As a pediatrician who believes her work experiences speak of truth and honor in poetry, Kelley J. White gives her patients a voice to tell their stories because everyone has one worth listening to. The following interview reveals how poetry has been an important part of her life, even through her medical practice years.
What interested you in poetry? Did you take writing courses when you were in college? Have you written anything else besides poems?
I’ve always loved books and libraries and have wanted to publish a book since I was nine years old. There was a book I checked out of the Gilford Public Library called, I believe, O Ye Jigs & Juleps!, that had a ten year old author [Virginia Cary Hudson], and I wanted to rise to that challenge. I also wanted to be a scientist, though, and thought perhaps I could do it all.
I spent a summer in college working for the U.S. Forest Service in biology research and realized that I had more contact with people than being in a lab or at a research station provided. I thought of medicine as combining science and human service. I continued writing, and in fact was honored with a fellowship for creative writing during my senior year at Dartmouth College (after completing all the pre-med science courses). I have, therefore, a ‘novel’ in a box in the bottom of my closet. I made a brief effort to find a literary agent the summer before I started medical school at Harvard then put away that part of life for about a decade, although I did keep a journal related to my experiences as a resident physician in pediatrics.
Why did you choose to pursue a career as a pediatrician?
I had planned to become an obstetrician/gynecologist but realized just before beginning my internship that I loved children and babies—that I drifted over to the newborns after their deliveries and didn’t really want to read up on infertility or contraception. I was motivated to read about childhood illnesses and child development. For a year during residency training I made a commitment to write in depth about one patient each day. This came from the experience that as a physician (especially as a physician in training) we are privileged to participate intensely in the lives of children and families, often at times of the most extreme importance—birth, the diagnosis of serious illness, pain, or death—and then, oddly, we may never again see these people again. I wanted to honor these individuals. I wrote of them with respect and gratitude for their trust and teaching. A few poems have echoed those memories. I hope they have been honorable (of course names and details are changed).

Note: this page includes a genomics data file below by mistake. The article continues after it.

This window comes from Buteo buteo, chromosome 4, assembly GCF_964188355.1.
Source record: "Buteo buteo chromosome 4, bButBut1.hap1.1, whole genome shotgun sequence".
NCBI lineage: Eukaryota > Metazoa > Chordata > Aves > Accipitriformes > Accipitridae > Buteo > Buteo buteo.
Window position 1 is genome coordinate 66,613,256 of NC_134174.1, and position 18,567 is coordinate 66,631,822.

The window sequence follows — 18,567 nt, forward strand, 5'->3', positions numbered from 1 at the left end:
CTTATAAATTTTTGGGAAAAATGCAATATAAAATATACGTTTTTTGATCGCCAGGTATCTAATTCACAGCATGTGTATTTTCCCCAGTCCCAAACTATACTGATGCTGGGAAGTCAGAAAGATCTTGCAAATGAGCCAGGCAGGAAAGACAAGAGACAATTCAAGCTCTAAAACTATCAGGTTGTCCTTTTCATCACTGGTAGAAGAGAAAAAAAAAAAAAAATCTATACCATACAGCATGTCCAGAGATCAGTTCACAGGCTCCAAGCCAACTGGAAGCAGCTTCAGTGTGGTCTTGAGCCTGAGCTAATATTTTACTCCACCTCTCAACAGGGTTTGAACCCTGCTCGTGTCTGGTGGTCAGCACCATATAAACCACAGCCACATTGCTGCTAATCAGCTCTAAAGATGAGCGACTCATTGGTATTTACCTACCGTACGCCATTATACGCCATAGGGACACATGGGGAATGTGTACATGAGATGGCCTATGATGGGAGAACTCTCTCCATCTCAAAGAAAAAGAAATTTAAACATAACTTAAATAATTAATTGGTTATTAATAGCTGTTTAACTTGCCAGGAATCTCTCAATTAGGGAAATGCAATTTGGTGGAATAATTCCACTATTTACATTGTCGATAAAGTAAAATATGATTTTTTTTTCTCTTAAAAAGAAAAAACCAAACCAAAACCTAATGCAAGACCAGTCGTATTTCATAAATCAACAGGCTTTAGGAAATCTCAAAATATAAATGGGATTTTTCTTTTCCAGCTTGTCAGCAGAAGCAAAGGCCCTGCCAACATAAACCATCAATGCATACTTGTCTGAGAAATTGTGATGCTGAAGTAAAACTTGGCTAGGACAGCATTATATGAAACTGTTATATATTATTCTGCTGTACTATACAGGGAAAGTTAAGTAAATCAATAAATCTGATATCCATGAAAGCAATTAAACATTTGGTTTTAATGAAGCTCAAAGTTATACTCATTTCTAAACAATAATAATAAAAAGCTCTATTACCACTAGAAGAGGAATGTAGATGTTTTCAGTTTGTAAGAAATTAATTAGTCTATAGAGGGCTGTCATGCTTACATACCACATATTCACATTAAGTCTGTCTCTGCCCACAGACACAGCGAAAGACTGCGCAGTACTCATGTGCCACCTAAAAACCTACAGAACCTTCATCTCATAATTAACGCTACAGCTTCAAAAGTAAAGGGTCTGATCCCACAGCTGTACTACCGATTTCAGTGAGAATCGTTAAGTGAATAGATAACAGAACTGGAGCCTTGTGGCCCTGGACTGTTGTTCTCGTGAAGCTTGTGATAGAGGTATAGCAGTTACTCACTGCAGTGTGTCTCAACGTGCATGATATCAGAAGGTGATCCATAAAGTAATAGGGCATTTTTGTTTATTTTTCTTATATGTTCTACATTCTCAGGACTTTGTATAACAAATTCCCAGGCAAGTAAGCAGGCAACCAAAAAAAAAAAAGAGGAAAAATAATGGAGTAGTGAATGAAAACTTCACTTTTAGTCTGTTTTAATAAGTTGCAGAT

How long did you work as poetry editor at The Schuylkill Valley Journal of the Arts? Were you working as a doctor and an editor at the same time?
I served as poetry editor for The Schuylkill Valley Journal of the Arts from about 2003 until I left Philadelphia to return to New Hampshire in 2008. The founding editor, Jim Marinell, a wonderful poet and kind, wise, human being accepted a few of my poems when I first began sending work out for consideration of publication. He was that rare editor who made a personal response to each submission including careful comments on each poem, comments that truly helped me shape poems. He was a guide and mentor to many writers. After Jim’s untimely death, in his honor, and with respect for Peter Krok, the current editor, I took on the title of poetry editor, though with a team of readers who read and ranked each submission without any author cover letter or other identification. It was a demanding process. I spent lots of time copying and collating work. I learned a great deal, though of course had less time to write.
And yes, I was, and still am, working full time as a pediatrician. Bill Wunder, the current poetry editor of SVJ does a fine job, with some assistance in reading, but has more editorial clout! A personal response from an editor is a rare and wonderful thing. I tried to be personal in my responses to submissions and to offer encouragement. As a new poet, I made a vow to write a grateful response to any editor who took the time to make a comment, even a negative blast or the single word, ‘sorry.’ I have often taken the short cut of sending postcards, but I do think even those quirky little bits of mail in my terrible doctor’s handwriting are appreciated. I also write to poets whose work I’ve come across and enjoyed or been moved by in my reading. I have quite a few correspondents around the world, of ages from nine to ninety, though, sadly, too many of my favorite editors and founders of small journals, like Jim Marinell, have passed away.